Uhuru's childhood driver recalls memories of the boy he knew
By Ann Mukei
| May 31st 2015
Mugo Karuga, 72, is not your ordinary villager in Kirinyaga. In his heyday, he lived with Kenya’s pioneer First Family.
Karuga was the designated driver of Mercedes Benz 280 SE registration number KPS 810 assigned to President Mzee Jomo Kenyatta’s security detail. His daily chores as a member of the First Family’s security team included driving young Uhuru Kenyatta to school at St Mary’s in Nairobi from Gatundu.
In an interview with The Standard on Sunday at his Gatumbi village home, Karuga recalled how the young Uhuru spent his time during school holidays. He said the boy was very playful and freely engaged in fun games with other boys his age. “Uhuru loved riding his bicycle. Many times he would ask me to ride it and experience its comfort which I fondly did,’’ said Karuga. When he was not driving the children to school, Karuga would be assigned sentry duties at the main gate in the First Family’s Gatundu home. He recalls how young Uhuru would ensure he was served decent meals from the family kitchen by the cooks.
“If there is something I miss, it is those delicious meals the First Family used to be served,” he says.
“My young friend would not let me go hungry while manning the gate, he would always ensure the cooks served me from the family kitchen,’’ he adds.
Karuga, who retired from the police force in 1997 at Wanguru Police Station, also remembers with nostalgia one incident when school children from Central Kenya visited Gatundu to entertain the President.
All the children, he recalls, were bare footed. “As the children started entertaining the President, I saw Uhuru rush to the dais and whispered something to his father. The young boy immediately removed his shoes and joined the choir,’’ he said.
After the children had entertained the President, Mzee summoned Karuga and gave him instructions. He was ordered to take the children to the nearest Bata shop, which was then in Thika town and get each one of them a pair of new shoes.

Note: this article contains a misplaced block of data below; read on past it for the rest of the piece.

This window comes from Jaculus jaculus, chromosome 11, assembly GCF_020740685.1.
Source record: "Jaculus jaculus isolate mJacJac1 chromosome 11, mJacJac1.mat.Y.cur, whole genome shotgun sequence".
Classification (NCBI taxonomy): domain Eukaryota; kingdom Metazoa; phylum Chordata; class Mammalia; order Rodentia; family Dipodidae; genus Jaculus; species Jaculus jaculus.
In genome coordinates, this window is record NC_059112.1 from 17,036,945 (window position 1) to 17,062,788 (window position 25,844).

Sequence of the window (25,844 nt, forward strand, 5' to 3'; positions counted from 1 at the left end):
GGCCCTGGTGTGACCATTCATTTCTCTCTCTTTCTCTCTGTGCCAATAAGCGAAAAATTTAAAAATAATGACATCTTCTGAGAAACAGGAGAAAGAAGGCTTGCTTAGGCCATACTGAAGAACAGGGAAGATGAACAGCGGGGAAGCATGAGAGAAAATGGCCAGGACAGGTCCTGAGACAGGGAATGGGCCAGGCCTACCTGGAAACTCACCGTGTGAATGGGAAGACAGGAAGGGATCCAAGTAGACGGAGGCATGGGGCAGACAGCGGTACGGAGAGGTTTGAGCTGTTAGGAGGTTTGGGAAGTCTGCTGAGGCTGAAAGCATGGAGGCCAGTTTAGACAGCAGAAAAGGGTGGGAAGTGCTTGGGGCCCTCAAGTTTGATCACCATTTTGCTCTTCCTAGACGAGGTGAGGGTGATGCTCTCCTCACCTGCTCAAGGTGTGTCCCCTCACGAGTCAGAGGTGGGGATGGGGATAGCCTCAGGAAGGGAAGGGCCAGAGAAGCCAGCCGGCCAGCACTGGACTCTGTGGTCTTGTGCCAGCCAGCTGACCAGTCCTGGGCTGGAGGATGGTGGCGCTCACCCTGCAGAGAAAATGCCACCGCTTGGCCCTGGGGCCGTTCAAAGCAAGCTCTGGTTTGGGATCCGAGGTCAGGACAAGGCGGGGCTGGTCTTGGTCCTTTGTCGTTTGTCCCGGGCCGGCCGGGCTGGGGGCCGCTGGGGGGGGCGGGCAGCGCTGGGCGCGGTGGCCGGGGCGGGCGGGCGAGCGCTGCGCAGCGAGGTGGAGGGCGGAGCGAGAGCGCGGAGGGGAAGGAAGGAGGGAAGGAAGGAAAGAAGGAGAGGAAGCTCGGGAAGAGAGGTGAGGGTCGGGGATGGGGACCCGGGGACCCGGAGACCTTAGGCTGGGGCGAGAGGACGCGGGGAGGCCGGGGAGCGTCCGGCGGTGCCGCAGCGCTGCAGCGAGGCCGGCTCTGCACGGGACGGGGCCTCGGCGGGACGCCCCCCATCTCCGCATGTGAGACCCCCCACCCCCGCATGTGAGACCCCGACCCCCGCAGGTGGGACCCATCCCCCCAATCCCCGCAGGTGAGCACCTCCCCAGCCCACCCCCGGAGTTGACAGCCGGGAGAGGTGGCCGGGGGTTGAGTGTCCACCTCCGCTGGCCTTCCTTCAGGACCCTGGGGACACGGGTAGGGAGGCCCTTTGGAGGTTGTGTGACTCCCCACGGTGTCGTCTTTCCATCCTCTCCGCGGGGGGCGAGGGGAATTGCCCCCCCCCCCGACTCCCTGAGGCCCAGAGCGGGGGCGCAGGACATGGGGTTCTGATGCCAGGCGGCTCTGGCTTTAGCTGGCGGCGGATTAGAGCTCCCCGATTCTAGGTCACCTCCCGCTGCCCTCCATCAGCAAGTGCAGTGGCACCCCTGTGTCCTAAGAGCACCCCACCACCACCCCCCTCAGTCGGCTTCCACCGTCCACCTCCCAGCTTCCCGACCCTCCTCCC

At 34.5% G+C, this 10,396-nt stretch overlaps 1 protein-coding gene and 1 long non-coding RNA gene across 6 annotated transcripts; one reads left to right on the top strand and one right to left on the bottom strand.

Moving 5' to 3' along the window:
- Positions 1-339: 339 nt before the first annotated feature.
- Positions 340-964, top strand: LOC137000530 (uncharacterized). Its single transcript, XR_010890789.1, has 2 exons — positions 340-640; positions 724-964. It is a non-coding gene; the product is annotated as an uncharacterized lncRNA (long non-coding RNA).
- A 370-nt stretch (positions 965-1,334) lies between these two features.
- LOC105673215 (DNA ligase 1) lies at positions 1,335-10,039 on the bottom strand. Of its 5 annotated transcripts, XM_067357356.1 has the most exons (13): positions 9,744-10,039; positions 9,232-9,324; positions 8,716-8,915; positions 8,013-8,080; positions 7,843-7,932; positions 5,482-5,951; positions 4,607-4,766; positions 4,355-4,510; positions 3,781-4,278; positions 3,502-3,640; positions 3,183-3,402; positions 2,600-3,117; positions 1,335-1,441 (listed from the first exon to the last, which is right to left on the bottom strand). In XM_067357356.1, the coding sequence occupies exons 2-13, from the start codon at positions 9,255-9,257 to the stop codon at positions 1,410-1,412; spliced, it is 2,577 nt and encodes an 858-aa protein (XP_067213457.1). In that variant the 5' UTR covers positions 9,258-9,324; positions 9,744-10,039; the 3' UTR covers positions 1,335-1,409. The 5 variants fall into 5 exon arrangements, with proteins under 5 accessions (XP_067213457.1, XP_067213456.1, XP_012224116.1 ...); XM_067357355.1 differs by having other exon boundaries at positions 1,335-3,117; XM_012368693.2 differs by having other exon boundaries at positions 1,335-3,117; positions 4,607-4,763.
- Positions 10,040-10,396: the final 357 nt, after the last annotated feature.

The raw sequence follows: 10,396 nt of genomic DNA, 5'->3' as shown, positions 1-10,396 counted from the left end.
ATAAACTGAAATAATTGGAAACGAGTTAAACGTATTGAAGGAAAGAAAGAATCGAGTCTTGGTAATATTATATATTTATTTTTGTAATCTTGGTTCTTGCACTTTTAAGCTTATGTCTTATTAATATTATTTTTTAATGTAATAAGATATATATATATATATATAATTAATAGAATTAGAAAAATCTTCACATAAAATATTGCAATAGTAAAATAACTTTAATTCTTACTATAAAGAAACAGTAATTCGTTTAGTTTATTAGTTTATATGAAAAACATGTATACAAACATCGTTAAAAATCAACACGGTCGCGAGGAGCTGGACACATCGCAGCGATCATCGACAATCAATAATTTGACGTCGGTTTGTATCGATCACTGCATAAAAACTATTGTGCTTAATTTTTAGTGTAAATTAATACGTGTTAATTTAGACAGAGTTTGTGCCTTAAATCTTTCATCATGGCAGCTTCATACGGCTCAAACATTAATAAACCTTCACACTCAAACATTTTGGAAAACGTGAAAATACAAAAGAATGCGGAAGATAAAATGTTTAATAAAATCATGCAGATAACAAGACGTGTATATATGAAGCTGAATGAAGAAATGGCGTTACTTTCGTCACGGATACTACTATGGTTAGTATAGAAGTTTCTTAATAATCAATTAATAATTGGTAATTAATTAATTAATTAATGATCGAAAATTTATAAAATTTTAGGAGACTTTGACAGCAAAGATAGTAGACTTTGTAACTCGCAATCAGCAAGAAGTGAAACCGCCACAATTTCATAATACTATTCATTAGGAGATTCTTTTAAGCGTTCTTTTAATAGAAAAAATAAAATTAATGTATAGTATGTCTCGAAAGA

“Had Uhuru not requested his father to remove his shoes and join the children in the choir, perhaps Mzee would not have seen the need to have the children who had entertained him to be fitted with shoes,’’ he said.
Karuga also recalls how he used to interact freely with the then Head of the Presidential Press Unit, Kenyanjui Kariuki within Mzee Kenyatta’s Gatundu home where many delegations were received on regular basis. “Since I am from Kirinyaga, Kenyanjui and his contemporaries fondly called me Nyaga, meaning, a man from Embu since our dialect is different from that of the Kikuyus,’’ Karuga said. At his rural Gatumbi village home, Karuga lives with his son Njiru who was born at the Gatundu District Hospital in 1972 soon after being enlisted in the presidential guard squad having joined the Police Force in 1966.
Karuga does mixed farming on his one-acre plot where he grows coffee, tea, macadamia and subsistence crops. He recalled how he was separated from Uhuru following the death of the founding father of the nation in 1978.
“When President Moi came into power, a new team of presidential guards was installed and those of us who served under Kenyatta were transferred to various police stations across the country from where all of us have since retired,’’ Karuga said.
The young boy Karuga fondly drove to school has over the years grown and held various top leadership positions including the Kenya Tourist Board, Gatundu South MP, Finance minister, Deputy Prime Minister and now the Head of State.
But the driver and the grown Uhuru have not had opportunity to meet.
“You know many years have passed and many things have changed since I was last with Uhuru. We were together during the burial of his father but thereafter we (Mzee’s security team), scattered like seeds all over the country,’’ Karuga said.
He said he has made numerous efforts to meet the President but those who promise to make arrangements never bring feedback to him.
On his tour of Machakos County on Wednesday, President Uhuru met another of his childhood drivers, Mzee Mulei Nganda.
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